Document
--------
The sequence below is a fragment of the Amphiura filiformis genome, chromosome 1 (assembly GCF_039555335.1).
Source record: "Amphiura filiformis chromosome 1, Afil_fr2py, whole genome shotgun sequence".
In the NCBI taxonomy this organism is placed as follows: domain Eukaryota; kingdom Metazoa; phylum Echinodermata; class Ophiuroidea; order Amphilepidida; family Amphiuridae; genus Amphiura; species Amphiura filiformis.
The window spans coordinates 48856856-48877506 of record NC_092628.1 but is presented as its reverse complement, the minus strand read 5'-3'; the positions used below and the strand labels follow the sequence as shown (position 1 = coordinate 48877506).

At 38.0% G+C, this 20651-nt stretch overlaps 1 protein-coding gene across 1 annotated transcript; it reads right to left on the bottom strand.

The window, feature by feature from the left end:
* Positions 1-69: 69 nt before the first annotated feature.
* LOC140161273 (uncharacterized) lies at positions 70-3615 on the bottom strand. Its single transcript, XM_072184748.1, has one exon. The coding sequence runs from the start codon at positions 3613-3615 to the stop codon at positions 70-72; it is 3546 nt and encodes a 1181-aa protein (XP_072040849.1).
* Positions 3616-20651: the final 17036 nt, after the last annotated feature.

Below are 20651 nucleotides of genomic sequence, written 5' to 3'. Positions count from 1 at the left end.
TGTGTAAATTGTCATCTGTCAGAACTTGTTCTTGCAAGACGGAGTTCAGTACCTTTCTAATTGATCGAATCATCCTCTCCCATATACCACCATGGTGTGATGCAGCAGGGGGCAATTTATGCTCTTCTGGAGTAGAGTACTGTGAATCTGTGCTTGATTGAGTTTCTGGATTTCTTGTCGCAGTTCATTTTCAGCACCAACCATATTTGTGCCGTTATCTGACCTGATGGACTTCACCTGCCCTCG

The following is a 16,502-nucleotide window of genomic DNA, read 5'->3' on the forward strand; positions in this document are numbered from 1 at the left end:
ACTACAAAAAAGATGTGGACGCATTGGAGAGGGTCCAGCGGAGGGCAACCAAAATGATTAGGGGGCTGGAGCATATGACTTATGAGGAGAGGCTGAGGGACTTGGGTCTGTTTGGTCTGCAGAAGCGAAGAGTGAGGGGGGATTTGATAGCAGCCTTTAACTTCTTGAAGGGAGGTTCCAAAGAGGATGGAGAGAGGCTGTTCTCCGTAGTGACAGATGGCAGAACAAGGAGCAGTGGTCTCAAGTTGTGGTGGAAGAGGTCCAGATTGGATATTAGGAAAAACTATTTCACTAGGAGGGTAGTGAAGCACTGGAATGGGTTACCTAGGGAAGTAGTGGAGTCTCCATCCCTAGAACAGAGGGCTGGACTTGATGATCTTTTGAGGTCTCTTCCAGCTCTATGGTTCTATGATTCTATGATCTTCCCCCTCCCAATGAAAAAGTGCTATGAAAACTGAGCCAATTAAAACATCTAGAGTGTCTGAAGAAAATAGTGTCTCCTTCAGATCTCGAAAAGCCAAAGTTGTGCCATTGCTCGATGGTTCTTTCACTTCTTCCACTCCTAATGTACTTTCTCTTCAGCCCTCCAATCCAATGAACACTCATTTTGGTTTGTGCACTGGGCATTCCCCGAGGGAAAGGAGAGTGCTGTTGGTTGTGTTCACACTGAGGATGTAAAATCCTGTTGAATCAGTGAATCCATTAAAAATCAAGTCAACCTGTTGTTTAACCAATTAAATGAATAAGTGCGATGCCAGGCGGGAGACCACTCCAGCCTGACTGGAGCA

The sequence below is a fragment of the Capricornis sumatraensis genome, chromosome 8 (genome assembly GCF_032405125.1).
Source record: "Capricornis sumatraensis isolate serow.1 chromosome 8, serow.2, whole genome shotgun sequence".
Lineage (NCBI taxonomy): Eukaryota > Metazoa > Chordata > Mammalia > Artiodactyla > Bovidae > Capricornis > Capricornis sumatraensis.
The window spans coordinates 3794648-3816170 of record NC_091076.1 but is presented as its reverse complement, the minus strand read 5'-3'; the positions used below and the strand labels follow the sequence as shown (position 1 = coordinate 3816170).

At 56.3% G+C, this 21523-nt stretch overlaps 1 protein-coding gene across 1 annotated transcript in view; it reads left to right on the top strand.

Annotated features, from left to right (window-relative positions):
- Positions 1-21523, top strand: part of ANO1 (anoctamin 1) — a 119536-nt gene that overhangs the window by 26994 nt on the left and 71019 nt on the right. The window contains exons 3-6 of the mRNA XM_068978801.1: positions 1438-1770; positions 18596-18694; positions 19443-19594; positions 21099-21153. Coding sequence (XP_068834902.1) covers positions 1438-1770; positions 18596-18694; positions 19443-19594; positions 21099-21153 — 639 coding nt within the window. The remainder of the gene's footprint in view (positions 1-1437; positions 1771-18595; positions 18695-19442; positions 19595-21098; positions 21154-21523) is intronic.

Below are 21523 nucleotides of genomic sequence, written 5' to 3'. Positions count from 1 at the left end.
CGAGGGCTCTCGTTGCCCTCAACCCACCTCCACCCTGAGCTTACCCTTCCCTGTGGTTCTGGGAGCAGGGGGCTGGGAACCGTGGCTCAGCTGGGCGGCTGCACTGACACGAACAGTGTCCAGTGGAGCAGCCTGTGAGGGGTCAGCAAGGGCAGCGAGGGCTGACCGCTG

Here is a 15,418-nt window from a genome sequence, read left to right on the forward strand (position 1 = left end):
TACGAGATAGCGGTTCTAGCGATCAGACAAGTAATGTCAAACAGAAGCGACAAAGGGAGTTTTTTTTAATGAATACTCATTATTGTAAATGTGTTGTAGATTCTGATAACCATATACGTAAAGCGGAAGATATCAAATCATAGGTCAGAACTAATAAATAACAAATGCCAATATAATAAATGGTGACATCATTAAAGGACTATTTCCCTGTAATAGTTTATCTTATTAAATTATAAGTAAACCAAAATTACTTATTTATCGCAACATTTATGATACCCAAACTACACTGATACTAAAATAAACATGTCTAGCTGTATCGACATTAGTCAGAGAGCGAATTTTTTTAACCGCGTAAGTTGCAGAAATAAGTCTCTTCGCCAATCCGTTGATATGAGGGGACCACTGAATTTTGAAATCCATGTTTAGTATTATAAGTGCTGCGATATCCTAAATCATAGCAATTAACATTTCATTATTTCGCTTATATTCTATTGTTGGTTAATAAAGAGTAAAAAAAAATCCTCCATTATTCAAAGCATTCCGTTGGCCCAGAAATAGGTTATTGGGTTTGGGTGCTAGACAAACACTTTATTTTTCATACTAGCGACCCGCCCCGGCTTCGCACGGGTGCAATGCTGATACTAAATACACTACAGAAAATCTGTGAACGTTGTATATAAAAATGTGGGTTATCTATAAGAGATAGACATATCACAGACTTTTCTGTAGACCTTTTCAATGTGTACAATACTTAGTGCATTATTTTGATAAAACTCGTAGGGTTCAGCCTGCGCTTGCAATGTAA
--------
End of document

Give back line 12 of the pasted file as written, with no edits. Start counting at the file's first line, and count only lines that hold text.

The following is a 16,502-nucleotide window of genomic DNA, read 5'->3' on the forward strand; positions in this document are numbered from 1 at the left end: